A chief reason why I think about words like this is that I keep hoping that life will eventually return to normal and there will be things like cocktail parties and salon dinners where people can talk about stuff and learn new things from each other.  Yes by now I have despaired that this return to normalcy would happen in 2020, but maybe in 2021?  2022?  Anyway, what does “regolith” mean?

As it turns out, “regolith” is a really important word.  I never knew that word, part of the explanation for my never having learned that word being that I had not ever taken a geology course.  But anyway, regolith is an important word.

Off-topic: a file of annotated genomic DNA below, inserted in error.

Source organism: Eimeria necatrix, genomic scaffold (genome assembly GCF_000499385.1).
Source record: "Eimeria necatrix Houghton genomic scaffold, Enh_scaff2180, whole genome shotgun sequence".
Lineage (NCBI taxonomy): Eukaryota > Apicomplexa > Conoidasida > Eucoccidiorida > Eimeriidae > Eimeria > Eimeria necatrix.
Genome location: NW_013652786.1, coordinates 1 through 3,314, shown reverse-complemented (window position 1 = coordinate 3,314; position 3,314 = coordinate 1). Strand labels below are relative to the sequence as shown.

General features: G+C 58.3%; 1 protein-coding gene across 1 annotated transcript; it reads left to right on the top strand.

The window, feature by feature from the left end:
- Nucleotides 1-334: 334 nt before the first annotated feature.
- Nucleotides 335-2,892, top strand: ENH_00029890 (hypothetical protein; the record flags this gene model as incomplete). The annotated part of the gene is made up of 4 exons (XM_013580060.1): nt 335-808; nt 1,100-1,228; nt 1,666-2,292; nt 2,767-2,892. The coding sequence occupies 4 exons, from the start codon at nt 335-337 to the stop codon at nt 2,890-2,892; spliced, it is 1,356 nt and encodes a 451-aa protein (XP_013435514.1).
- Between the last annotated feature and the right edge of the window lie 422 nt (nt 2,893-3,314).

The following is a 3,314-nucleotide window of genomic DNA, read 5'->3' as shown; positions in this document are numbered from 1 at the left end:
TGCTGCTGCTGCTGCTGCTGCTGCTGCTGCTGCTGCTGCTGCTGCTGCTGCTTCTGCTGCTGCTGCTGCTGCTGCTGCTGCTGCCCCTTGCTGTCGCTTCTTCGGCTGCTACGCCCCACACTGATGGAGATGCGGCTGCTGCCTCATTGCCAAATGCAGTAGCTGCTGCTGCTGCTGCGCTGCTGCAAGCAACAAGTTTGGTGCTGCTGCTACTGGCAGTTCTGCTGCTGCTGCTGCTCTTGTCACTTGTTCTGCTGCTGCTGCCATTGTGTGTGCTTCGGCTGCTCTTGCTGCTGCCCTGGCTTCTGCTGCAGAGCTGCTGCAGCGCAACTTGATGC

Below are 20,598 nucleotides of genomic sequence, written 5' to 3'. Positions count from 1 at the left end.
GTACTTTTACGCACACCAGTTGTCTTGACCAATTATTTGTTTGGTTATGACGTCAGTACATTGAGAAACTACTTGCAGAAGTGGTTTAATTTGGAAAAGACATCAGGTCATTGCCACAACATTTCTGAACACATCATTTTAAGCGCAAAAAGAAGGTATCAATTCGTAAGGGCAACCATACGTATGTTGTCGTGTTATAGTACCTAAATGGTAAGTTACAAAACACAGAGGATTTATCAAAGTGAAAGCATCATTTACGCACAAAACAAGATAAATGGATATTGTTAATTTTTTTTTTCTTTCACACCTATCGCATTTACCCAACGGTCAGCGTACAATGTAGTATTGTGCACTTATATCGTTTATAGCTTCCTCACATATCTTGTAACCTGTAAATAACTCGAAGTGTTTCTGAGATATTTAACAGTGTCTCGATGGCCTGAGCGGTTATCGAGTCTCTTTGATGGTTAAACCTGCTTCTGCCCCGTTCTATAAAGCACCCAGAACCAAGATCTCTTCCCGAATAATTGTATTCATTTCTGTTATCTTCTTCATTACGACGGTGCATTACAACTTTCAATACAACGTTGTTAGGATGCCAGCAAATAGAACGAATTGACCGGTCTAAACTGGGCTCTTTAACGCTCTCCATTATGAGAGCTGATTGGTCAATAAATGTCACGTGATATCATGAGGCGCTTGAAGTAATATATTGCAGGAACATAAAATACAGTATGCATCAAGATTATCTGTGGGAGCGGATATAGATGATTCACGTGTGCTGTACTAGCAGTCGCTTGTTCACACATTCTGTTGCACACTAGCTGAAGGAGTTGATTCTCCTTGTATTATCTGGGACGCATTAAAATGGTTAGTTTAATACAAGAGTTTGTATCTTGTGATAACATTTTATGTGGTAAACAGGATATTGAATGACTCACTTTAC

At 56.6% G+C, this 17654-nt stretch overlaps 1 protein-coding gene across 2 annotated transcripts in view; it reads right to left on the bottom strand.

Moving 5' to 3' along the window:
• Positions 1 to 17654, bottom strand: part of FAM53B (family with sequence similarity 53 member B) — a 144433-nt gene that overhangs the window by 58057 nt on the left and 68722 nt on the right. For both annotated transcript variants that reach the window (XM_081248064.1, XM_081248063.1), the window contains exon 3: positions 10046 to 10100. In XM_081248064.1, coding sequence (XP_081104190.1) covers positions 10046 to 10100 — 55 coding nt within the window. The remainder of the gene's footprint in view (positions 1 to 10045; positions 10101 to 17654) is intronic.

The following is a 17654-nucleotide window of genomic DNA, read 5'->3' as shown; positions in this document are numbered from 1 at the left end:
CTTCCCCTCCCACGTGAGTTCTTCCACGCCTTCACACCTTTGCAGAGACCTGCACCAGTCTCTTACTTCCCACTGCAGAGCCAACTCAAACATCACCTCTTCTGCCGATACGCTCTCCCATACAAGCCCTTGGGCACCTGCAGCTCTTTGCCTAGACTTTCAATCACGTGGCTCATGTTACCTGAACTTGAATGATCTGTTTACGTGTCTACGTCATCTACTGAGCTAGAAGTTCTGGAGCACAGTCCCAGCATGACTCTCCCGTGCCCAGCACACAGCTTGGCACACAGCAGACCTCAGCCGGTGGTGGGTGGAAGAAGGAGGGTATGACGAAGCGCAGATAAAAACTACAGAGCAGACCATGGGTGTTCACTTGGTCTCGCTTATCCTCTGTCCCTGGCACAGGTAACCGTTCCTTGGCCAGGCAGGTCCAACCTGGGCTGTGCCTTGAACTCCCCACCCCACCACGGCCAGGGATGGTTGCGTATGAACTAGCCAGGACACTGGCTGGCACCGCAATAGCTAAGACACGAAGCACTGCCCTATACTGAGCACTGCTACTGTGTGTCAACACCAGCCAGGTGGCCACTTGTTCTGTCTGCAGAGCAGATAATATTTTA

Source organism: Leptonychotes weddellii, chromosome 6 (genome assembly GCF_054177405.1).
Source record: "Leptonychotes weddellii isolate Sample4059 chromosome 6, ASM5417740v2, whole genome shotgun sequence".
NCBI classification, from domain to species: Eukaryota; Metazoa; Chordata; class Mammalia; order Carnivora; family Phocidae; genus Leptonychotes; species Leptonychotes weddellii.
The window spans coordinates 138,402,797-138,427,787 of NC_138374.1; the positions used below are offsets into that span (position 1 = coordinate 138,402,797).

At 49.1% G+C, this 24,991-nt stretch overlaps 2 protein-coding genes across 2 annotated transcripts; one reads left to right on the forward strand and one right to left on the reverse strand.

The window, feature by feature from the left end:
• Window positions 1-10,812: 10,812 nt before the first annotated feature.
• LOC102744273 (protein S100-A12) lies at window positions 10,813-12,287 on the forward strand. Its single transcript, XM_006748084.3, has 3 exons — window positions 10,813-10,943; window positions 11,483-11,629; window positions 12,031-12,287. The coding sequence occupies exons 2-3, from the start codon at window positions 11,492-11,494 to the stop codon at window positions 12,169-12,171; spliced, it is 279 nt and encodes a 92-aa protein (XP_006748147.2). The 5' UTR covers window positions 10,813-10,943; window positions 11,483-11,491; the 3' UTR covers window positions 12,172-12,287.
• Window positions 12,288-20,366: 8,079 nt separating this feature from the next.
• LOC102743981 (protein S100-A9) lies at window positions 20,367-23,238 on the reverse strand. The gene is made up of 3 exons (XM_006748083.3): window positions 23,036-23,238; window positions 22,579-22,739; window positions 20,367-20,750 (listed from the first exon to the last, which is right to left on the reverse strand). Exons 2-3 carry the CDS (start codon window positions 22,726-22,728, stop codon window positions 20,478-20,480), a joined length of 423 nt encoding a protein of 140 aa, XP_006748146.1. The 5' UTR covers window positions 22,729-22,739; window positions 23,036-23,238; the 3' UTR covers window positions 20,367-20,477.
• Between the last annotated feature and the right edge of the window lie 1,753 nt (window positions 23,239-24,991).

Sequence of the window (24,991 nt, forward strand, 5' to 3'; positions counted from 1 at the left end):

In recent years I keep running into this word “regolith”, and finally I decided I needed to try to get a clue about it.  I kept running into it because there would be news article after news article about, for example, exploration of Mars, and exploration of asteroids and, the big topic, exoplanets.  You know, those planets that are orbiting around stars that are tens or hundreds of light-years away, and the only reason that we know the planets exist is that, and I am not making this up, some telescope will have been focused on some star that is very far away and the telescope does not blink for months or even years on end, and the telescope somehow notices that the light from that incredibly far-away star would get dimmer for a couple of days out of every couple of years, in a very repeatable pattern, but dimmer by how much?  Oh, maybe instead of 100% brightness the star would drop to a mere 99.999% brightness because … yeah … we think a planet must have orbited into place between that star and our telescope for a couple of days.  Yeah the brightness drops by a zillionth of a percent and the telescope has sensors that are apparently so precise as to pick this out from the noise, and then somebody keeps track of this for years on end and the pattern is so consistent that the conclusion is yes that must be a planet orbiting around that star.